Make Every Moment Count

Through my coursework in the Mindfulness Meditation Teacher Certification Program, I came across the work of Frank Ostaseski. He’s a Buddhist teacher, a leader in end-of-life care, and founding director of the Zen Hospice Project in San Francisco. He wrote an engaging book entitled The Five Invitations: Discovering What Death Can Teach Us About Living Fully. He notes that life is short and precious. As such, we’re advised to cultivate thoughts and habits that lead to wholeness and steer clear of those that engender separation and suffering. He invites us to consider 5 strategies to do just that (which I’ll cover in individual posts).

The First Invitation: Don’t Wait.

Life is a study of constant change. The breath arises and falls away. Thoughts, emotions, and sensations come and go. Relationships have their ebbs and flows. Mother nature has changing seasons along with unpredictably cataclysmic events. We don’t have the power grasp on to what we enjoy and keep unpleasantness at bay. We receive it all. As such, we are invited to live in harmony with life’s impermanence and experience the wonder and beauty of each moment in gratitude. For each dissolving brings forth an opportunity for becoming.

Don’t wait for permission, encouragement, or the “right” conditions to step fully into life. Don’t sit on the sidelines hoping to rewrite history or secure guarantees for the future. Don’t waste life on meaningless activity.

What does “not waiting” look like for Ostaseski?

It means living in an open, receptive quality of mind. It means allowing objects, experiences, states of mind, and hearts to unfold with neither a penchant for grasping or avoidance. A life lived in openness provides a sense of freedom and an ability to sustain continuous contact with reality.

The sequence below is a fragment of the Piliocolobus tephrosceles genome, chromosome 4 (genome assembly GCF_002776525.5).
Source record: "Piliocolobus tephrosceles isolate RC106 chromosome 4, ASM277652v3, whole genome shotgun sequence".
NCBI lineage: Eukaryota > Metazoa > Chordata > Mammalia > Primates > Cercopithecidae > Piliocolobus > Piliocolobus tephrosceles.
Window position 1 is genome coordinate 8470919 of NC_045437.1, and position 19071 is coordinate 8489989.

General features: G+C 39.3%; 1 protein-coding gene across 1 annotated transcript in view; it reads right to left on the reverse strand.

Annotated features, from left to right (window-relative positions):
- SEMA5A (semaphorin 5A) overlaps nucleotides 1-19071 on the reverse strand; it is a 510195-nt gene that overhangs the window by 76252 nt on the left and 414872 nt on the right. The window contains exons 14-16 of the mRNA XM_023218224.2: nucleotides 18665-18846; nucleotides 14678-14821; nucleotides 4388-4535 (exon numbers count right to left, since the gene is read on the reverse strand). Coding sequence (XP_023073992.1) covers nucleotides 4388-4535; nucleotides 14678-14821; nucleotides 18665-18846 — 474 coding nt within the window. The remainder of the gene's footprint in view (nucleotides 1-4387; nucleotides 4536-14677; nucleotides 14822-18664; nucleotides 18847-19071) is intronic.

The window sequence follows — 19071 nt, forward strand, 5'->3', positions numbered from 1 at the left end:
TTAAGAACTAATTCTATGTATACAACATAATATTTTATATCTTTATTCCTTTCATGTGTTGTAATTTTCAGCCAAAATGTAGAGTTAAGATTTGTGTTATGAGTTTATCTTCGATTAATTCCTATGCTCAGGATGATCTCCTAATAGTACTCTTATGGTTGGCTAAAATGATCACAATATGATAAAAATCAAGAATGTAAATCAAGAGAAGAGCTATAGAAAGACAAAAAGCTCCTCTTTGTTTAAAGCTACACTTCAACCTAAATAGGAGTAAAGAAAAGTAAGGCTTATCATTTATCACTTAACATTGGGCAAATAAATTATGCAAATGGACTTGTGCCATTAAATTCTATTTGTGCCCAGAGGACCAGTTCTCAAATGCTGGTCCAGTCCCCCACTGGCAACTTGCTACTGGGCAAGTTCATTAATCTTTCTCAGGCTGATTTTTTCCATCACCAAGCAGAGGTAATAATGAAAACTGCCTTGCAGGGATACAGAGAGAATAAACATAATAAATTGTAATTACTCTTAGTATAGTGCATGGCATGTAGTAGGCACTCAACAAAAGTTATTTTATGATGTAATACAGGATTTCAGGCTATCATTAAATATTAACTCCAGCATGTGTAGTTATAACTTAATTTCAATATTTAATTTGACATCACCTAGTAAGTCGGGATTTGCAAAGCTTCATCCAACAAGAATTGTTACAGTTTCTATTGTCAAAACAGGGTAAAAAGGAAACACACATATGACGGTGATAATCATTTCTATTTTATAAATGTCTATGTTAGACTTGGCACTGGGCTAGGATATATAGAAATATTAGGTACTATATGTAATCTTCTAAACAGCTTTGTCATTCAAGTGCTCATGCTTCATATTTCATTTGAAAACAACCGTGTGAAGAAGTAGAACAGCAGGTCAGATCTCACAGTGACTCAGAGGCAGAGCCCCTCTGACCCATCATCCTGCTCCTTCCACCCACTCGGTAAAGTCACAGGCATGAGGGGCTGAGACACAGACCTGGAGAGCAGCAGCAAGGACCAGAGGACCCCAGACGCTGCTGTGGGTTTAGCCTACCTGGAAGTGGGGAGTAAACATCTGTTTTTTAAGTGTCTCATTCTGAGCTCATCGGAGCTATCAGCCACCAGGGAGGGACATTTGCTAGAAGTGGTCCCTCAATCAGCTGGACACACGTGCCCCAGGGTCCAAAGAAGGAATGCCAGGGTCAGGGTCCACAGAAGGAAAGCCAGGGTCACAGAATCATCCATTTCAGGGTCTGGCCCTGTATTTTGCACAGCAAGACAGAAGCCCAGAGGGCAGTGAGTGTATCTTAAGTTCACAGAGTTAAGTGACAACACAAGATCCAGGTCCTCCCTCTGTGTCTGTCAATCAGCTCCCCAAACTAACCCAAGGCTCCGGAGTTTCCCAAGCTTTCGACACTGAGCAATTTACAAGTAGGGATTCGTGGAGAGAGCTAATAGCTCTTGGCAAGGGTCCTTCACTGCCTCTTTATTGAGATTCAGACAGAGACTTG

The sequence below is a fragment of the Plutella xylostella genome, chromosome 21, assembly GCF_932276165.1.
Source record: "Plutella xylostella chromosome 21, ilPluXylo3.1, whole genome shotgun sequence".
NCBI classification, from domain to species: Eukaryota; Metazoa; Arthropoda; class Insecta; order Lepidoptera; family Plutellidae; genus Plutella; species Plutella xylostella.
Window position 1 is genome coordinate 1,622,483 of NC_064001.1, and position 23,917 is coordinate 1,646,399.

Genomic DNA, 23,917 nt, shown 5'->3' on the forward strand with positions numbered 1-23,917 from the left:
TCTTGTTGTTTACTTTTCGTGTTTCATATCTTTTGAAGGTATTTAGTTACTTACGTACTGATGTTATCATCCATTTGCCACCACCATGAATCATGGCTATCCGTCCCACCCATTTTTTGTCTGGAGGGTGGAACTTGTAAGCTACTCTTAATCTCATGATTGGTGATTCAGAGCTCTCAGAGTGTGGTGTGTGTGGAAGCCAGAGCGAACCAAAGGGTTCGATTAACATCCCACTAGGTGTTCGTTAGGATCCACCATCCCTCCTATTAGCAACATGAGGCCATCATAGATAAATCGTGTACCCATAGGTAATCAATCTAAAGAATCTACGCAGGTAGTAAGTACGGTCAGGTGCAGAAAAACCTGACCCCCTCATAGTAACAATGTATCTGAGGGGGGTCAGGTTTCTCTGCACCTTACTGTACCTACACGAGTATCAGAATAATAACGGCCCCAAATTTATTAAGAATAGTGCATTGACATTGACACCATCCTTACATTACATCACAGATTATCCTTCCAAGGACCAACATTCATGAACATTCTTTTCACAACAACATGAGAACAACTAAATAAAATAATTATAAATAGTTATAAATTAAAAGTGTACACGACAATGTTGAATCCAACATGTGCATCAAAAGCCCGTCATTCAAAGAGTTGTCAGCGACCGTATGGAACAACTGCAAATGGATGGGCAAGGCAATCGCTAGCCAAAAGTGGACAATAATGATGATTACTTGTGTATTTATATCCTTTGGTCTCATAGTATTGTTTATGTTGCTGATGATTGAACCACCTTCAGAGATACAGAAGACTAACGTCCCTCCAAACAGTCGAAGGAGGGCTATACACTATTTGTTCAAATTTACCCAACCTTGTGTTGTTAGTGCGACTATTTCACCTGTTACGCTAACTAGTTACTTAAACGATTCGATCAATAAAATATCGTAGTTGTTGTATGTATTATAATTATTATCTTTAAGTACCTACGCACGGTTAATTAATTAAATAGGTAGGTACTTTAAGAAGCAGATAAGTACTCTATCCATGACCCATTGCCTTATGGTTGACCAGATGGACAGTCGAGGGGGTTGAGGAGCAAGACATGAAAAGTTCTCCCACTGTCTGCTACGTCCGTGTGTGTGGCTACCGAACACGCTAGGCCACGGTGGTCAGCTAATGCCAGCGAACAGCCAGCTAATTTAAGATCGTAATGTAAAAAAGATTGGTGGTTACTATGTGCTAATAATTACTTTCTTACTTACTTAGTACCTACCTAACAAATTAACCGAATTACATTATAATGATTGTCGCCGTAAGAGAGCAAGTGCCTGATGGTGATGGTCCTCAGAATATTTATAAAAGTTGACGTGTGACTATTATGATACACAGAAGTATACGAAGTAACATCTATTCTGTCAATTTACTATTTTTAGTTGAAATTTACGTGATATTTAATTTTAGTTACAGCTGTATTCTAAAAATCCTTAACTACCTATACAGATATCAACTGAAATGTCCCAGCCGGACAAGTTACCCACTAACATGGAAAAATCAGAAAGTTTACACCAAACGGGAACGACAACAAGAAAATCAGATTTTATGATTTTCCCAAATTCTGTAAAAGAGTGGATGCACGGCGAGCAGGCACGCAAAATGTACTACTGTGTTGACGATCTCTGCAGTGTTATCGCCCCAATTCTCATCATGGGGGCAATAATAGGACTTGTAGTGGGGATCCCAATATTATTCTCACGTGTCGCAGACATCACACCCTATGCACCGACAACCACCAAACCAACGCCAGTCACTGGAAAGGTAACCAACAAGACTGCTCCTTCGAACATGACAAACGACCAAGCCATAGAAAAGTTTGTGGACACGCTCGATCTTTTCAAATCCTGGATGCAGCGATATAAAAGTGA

For the naysayers among us, I’d interject that a state of openness implies neither inaction nor aimless wandering. Living fully demands that we clarify our values, find meaning in the course we set for our lives, and move forward with positive action. We do that with a relaxed and spacious attitude that allows for the revelation of the moment, not wrestling with it. We participate in life’s unfolding.

A substantive player in Ostaseski’s “not waiting” philosophy revolves around forgiveness. Speaking from personal experience, I find forgiveness difficult, especially when the underlying hurt and pain are acute. It takes strength to shine a light on the underlying issues and explore my role in them. And I can get stuck in being right about the matter; forgiveness feels like capitulation.

Ostaseski reminds us that forgiveness is not about forgetting or condoning bad behavior. It’s not about securing acknowledgment or recompense from the party or parties toward whom we feel aggrieved. He says resistance to forgiveness is like grabbing a hot coal and saying, “I’m not going to let go until you apologize and pay for what you did to me.” No! Forgiveness is for forgivers. It releases us from the contraction of bitterness and frees us to rediscover our inner peace. It shakes loose the calcification around our hearts and opens us up to experience more love. Reconciliation need not be part of the equation.

Ostaseski deems forgiveness a form of self-acceptance and self-care. It’s an invaluable tool for releasing pain that only hurts ourselves. He does not want us to wait to do it until we’re knocking on death’s door.